Solar contractor expands his orbit

One of Richmond’s solar contractors has started a firm that he hopes can better compete for work across the Mid-Atlantic region, and another local builder is investing in the company.

Blue Crump is the founder of Cityspace Solar, but now he is focusing his energy on a new solar firm called Urban Grid Solar.

Crump said he has stepped away from Cityspace Solar, a division of his construction firm that eventually became a separate company. Last year, developer Justin French partnered with Crump and bought half of Cityspace Solar.

But that venture has been sidelined. Crump said Cityspace Solar is reserved for work with future French-related projects. For now all projects under Cityspace Solar have finished.

Crump transferred the equipment and 10 employees to the new company.  He also has an equity partner, Greg Haley of Haley Builders, who owns an eighth of the business.

Having Haley’s backing helps the firm tackle bigger projects, Crump said.

“We are building several contracts on federal buildings in D.C.,” said Crump. “There are a lot of stimulus funds hitting the ground [for construction projects].”

Crump also plans on making a push into Maryland and North Carolina, where incentive programs are strong.

“I want to build a regional capacity in the Mid-Atlantic, with the vision of having a national presence,” he said.

He said competition has increased in the past couple of years as more contractors have gotten into the solar business. Demand is strong, he said, evidenced by the depletion of $15 million worth of rebates provided by the state of Virginia.

“Our hope is we will see more rebate programs like that,” he said. “It has had a significant impact.”

Crump has also launched a companion business with Urban Grid vice president Erin Hensley called One Planet REC. That company sells and trades renewable energy certificates for clients.

To meet portfolio requirements for renewable sources, utility companies will buy the RECs. One REC is equivalent to 1,000 kilowatt-hours, and the going rate is $250 for a certificate. The company takes in a percentage basis of the certificates that are sold.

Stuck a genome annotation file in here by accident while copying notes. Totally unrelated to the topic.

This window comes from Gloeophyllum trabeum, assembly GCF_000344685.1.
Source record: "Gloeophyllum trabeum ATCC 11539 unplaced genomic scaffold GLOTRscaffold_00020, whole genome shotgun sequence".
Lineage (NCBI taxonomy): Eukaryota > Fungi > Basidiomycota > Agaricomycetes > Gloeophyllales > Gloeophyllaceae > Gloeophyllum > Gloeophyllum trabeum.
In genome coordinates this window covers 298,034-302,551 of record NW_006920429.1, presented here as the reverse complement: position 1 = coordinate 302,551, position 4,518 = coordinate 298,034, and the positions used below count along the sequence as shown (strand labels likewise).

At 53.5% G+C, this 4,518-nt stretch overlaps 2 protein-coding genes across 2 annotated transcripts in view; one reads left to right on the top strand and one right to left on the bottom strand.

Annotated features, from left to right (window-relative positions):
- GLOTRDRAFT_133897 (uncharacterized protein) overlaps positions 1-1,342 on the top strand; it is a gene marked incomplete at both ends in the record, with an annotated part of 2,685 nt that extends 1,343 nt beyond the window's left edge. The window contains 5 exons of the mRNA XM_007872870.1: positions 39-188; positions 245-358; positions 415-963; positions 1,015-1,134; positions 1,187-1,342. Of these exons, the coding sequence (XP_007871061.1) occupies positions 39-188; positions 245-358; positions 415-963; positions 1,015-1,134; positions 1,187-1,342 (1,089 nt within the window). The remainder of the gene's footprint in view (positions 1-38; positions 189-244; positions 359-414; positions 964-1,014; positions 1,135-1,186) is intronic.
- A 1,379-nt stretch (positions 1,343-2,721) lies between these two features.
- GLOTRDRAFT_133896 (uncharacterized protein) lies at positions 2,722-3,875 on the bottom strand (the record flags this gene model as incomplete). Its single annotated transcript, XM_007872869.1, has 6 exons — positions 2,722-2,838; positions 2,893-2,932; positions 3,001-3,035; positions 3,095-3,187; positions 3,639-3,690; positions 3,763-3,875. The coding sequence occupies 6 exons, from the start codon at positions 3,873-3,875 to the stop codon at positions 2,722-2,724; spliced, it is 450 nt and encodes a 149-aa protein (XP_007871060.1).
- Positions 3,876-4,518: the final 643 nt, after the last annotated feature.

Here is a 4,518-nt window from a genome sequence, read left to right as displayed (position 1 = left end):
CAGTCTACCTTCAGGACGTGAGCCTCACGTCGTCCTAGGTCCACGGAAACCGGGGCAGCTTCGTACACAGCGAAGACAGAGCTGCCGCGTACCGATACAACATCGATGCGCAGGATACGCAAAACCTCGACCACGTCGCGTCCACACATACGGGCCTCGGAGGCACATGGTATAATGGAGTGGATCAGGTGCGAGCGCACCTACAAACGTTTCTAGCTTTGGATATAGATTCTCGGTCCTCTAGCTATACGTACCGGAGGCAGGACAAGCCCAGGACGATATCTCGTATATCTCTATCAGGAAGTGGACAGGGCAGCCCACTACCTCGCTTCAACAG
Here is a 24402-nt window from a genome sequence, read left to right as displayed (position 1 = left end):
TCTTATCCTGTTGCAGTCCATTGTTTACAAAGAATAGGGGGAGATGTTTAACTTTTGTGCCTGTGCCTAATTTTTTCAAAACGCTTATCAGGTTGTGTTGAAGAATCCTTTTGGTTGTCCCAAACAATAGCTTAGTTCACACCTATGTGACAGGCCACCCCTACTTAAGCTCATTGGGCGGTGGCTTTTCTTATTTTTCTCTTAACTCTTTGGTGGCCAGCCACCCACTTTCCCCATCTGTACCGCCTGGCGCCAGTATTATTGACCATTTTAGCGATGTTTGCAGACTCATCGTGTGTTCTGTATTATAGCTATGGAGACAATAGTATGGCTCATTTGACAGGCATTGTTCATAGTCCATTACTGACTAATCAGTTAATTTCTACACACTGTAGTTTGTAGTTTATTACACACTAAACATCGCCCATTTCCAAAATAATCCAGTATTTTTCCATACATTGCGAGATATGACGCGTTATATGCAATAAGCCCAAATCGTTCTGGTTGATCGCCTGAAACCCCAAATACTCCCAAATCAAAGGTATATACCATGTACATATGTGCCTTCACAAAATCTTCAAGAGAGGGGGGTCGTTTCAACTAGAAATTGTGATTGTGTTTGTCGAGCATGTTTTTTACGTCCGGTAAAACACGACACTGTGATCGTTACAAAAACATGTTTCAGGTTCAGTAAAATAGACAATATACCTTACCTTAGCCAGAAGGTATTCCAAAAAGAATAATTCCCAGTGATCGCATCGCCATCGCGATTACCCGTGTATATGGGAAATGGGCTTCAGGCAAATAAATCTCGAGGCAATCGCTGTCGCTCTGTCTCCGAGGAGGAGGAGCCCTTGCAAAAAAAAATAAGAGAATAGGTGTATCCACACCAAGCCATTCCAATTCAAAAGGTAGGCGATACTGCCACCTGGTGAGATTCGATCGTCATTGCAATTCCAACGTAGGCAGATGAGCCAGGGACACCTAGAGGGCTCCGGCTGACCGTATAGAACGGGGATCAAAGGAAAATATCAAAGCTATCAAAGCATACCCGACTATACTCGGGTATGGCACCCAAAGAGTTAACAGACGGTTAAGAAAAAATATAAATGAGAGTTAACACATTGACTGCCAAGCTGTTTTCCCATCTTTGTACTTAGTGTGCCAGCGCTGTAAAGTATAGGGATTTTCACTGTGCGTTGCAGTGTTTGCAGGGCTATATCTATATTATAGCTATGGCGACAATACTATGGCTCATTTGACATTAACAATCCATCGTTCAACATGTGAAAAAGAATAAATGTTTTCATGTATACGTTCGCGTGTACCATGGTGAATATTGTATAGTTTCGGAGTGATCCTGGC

For businesses that install solar or renewable systems, those certificates can add up and create a positive cash flow. For example, a 14.4 kw system Crump installed for the Children’s Museum of Virginia will earn $25,000 over five years at the current price.

That price will go up if Congress passes a cap and trade bill, Crump said.

Al Harris covers alternative energy for BizSense. Please send news tips to [email protected]

One of Richmond’s solar contractors has started a firm that he hopes can better compete for work across the Mid-Atlantic region, and another local builder is investing in the company.

Blue Crump is the founder of Cityspace Solar, but now he is focusing his energy on a new solar firm called Urban Grid Solar.

Crump said he has stepped away from Cityspace Solar, a division of his construction firm that eventually became a separate company. Last year, developer Justin French partnered with Crump and bought half of Cityspace Solar.

But that venture has been sidelined. Crump said Cityspace Solar is reserved for work with future French-related projects. For now all projects under Cityspace Solar have finished.

Crump transferred the equipment and 10 employees to the new company.  He also has an equity partner, Greg Haley of Haley Builders, who owns an eighth of the business.

Having Haley’s backing helps the firm tackle bigger projects, Crump said.

“We are building several contracts on federal buildings in D.C.,” said Crump. “There are a lot of stimulus funds hitting the ground [for construction projects].”

Crump also plans on making a push into Maryland and North Carolina, where incentive programs are strong.

“I want to build a regional capacity in the Mid-Atlantic, with the vision of having a national presence,” he said.

He said competition has increased in the past couple of years as more contractors have gotten into the solar business. Demand is strong, he said, evidenced by the depletion of $15 million worth of rebates provided by the state of Virginia.